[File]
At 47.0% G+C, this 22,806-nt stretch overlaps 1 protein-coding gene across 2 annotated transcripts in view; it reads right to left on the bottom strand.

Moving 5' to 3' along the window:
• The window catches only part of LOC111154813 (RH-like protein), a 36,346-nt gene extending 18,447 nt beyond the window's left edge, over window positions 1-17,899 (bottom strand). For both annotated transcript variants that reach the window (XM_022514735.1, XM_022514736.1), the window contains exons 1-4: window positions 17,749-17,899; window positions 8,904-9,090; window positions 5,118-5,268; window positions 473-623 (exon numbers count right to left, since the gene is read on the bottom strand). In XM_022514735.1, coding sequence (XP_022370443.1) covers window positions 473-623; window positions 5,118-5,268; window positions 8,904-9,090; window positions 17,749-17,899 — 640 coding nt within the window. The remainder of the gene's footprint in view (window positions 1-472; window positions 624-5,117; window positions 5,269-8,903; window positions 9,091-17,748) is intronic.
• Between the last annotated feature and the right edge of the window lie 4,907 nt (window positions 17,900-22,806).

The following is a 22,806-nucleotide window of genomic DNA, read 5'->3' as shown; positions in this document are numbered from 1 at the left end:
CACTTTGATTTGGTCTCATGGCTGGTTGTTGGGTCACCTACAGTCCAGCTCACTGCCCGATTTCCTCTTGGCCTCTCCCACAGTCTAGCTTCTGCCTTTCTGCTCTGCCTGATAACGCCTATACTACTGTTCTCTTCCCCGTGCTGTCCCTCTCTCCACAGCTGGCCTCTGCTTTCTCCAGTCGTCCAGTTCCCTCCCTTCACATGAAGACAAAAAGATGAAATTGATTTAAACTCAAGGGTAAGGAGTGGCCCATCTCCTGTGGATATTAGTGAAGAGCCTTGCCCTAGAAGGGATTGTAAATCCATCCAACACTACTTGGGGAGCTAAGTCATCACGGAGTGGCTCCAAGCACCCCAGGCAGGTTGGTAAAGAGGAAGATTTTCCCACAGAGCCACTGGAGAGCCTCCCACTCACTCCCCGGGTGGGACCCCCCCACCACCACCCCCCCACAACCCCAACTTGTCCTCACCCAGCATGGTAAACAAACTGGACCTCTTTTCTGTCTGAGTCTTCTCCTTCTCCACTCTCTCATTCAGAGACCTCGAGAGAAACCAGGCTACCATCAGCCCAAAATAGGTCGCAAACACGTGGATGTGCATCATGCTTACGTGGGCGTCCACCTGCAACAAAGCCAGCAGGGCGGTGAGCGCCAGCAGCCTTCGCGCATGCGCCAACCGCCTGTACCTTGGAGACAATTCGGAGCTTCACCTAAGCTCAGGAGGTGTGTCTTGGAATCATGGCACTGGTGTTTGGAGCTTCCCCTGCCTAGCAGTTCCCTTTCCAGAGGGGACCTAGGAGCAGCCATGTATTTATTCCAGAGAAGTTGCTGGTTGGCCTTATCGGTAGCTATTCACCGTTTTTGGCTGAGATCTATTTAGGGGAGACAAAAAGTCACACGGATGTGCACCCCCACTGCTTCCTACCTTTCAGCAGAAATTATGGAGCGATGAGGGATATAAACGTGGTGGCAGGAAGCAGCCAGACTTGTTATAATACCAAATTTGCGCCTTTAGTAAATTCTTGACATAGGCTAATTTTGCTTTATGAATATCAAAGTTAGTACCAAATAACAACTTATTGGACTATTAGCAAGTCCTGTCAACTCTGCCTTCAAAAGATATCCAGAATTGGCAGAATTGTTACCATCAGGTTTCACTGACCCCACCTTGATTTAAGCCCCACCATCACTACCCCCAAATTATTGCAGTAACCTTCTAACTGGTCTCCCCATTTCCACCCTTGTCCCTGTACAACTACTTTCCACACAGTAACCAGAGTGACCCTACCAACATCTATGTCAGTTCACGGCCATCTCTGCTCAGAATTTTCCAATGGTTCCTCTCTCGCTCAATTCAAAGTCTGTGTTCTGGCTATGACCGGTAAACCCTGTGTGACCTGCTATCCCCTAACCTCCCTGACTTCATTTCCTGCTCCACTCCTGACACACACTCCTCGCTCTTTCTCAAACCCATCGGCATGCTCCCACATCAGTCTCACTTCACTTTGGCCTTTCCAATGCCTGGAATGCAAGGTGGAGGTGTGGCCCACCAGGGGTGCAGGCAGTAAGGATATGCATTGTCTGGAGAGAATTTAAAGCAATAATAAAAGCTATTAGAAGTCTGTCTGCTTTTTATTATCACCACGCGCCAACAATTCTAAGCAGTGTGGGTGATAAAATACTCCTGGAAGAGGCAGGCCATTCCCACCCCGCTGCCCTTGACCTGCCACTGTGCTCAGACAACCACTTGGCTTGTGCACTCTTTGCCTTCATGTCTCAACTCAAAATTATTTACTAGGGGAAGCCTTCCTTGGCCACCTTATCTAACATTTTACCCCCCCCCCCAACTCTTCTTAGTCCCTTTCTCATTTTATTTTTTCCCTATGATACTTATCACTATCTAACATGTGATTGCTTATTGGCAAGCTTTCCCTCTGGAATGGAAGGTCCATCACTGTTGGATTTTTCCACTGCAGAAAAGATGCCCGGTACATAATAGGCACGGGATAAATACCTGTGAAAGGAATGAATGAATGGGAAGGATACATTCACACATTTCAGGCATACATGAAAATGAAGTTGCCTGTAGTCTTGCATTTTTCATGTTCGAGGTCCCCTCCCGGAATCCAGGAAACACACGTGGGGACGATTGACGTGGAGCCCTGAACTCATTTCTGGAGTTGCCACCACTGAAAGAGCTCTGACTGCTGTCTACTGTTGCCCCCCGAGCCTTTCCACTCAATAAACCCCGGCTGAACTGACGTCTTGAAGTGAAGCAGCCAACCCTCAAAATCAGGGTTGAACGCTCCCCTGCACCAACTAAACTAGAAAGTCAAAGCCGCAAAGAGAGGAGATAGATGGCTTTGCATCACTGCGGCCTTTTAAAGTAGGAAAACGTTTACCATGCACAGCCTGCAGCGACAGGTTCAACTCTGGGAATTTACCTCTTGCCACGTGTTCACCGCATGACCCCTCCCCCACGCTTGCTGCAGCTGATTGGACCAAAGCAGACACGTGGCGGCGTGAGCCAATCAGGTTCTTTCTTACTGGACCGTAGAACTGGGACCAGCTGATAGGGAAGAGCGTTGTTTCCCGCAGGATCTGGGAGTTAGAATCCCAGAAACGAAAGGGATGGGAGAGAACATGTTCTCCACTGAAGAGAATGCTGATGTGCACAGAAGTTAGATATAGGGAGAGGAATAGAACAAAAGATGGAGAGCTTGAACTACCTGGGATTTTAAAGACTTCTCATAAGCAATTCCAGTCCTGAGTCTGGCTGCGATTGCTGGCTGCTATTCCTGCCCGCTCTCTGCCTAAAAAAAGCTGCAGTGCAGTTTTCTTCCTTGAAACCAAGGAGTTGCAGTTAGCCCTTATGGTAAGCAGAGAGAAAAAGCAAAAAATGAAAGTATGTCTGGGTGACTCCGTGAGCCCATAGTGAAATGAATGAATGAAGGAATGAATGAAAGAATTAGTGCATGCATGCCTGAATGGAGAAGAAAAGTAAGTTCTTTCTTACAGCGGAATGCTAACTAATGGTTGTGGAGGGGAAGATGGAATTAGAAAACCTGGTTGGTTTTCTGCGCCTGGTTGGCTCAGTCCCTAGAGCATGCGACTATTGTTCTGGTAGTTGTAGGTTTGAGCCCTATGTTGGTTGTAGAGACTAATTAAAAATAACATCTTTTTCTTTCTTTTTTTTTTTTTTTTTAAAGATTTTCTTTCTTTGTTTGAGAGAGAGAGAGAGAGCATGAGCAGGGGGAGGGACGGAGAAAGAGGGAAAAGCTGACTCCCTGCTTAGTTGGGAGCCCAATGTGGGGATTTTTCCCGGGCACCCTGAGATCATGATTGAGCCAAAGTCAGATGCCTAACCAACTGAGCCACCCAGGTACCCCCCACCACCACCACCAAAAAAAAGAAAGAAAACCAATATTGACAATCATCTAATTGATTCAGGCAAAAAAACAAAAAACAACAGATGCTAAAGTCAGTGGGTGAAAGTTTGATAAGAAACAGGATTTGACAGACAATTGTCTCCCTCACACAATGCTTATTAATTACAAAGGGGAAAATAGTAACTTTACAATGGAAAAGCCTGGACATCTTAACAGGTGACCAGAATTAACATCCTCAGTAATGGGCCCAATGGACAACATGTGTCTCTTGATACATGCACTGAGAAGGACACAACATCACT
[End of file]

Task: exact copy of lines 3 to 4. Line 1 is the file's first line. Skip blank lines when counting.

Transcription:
• The window catches only part of LOC111154813 (RH-like protein), a 36,346-nt gene extending 18,447 nt beyond the window's left edge, over window positions 1-17,899 (bottom strand). For both annotated transcript variants that reach the window (XM_022514735.1, XM_022514736.1), the window contains exons 1-4: window positions 17,749-17,899; window positions 8,904-9,090; window positions 5,118-5,268; window positions 473-623 (exon numbers count right to left, since the gene is read on the bottom strand). In XM_022514735.1, coding sequence (XP_022370443.1) covers window positions 473-623; window positions 5,118-5,268; window positions 8,904-9,090; window positions 17,749-17,899 — 640 coding nt within the window. The remainder of the gene's footprint in view (window positions 1-472; window positions 624-5,117; window positions 5,269-8,903; window positions 9,091-17,748) is intronic.
• Between the last annotated feature and the right edge of the window lie 4,907 nt (window positions 17,900-22,806).